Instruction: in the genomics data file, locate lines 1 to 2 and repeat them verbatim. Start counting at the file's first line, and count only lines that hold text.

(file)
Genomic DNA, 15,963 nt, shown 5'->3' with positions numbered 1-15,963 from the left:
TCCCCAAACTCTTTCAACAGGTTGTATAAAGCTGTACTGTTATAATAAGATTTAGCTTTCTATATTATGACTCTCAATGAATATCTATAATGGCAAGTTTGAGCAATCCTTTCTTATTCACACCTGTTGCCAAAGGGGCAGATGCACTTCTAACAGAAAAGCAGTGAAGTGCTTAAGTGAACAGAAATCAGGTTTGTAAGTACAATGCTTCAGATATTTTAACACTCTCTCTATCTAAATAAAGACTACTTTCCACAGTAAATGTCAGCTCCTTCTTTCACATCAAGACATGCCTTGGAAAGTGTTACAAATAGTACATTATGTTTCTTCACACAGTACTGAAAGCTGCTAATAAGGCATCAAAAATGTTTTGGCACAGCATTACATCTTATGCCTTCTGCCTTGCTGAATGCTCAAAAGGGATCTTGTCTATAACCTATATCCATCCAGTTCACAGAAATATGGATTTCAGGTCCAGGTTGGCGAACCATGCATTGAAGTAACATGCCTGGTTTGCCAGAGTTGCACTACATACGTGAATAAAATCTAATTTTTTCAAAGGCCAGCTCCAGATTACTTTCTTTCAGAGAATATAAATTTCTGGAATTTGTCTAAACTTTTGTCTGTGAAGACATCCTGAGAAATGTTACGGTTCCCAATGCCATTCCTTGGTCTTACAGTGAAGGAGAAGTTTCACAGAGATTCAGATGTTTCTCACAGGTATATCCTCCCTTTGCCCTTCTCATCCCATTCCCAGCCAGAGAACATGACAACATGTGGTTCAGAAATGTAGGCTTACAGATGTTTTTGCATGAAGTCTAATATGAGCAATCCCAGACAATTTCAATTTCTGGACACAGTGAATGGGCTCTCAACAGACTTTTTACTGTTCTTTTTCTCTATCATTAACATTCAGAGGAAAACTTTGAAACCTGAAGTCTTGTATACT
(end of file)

Genomic DNA, 15,963 nt, shown 5'->3' with positions numbered 1-15,963 from the left:
TCCCCAAACTCTTTCAACAGGTTGTATAAAGCTGTACTGTTATAATAAGATTTAGCTTTCTATATTATGACTCTCAATGAATATCTATAATGGCAAGTTTGAGCAATCCTTTCTTATTCACACCTGTTGCCAAAGGGGCAGATGCACTTCTAACAGAAAAGCAGTGAAGTGCTTAAGTGAACAGAAATCAGGTTTGTAAGTACAATGCTTCAGATATTTTAACACTCTCTCTATCTAAATAAAGACTACTTTCCACAGTAAATGTCAGCTCCTTCTTTCACATCAAGACATGCCTTGGAAAGTGTTACAAATAGTACATTATGTTTCTTCACACAGTACTGAAAGCTGCTAATAAGGCATCAAAAATGTTTTGGCACAGCATTACATCTTATGCCTTCTGCCTTGCTGAATGCTCAAAAGGGATCTTGTCTATAACCTATATCCATCCAGTTCACAGAAATATGGATTTCAGGTCCAGGTTGGCGAACCATGCATTGAAGTAACATGCCTGGTTTGCCAGAGTTGCACTACATACGTGAATAAAATCTAATTTTTTCAAAGGCCAGCTCCAGATTACTTTCTTTCAGAGAATATAAATTTCTGGAATTTGTCTAAACTTTTGTCTGTGAAGACATCCTGAGAAATGTTACGGTTCCCAATGCCATTCCTTGGTCTTACAGTGAAGGAGAAGTTTCACAGAGATTCAGATGTTTCTCACAGGTATATCCTCCCTTTGCCCTTCTCATCCCATTCCCAGCCAGAGAACATGACAACATGTGGTTCAGAAATGTAGGCTTACAGATGTTTTTGCATGAAGTCTAATATGAGCAATCCCAGACAATTTCAATTTCTGGACACAGTGAATGGGCTCTCAACAGACTTTTTACTGTTCTTTTTCTCTATCATTAACATTCAGAGGAAAACTTTGAAACCTGAAGTCTTGTATACT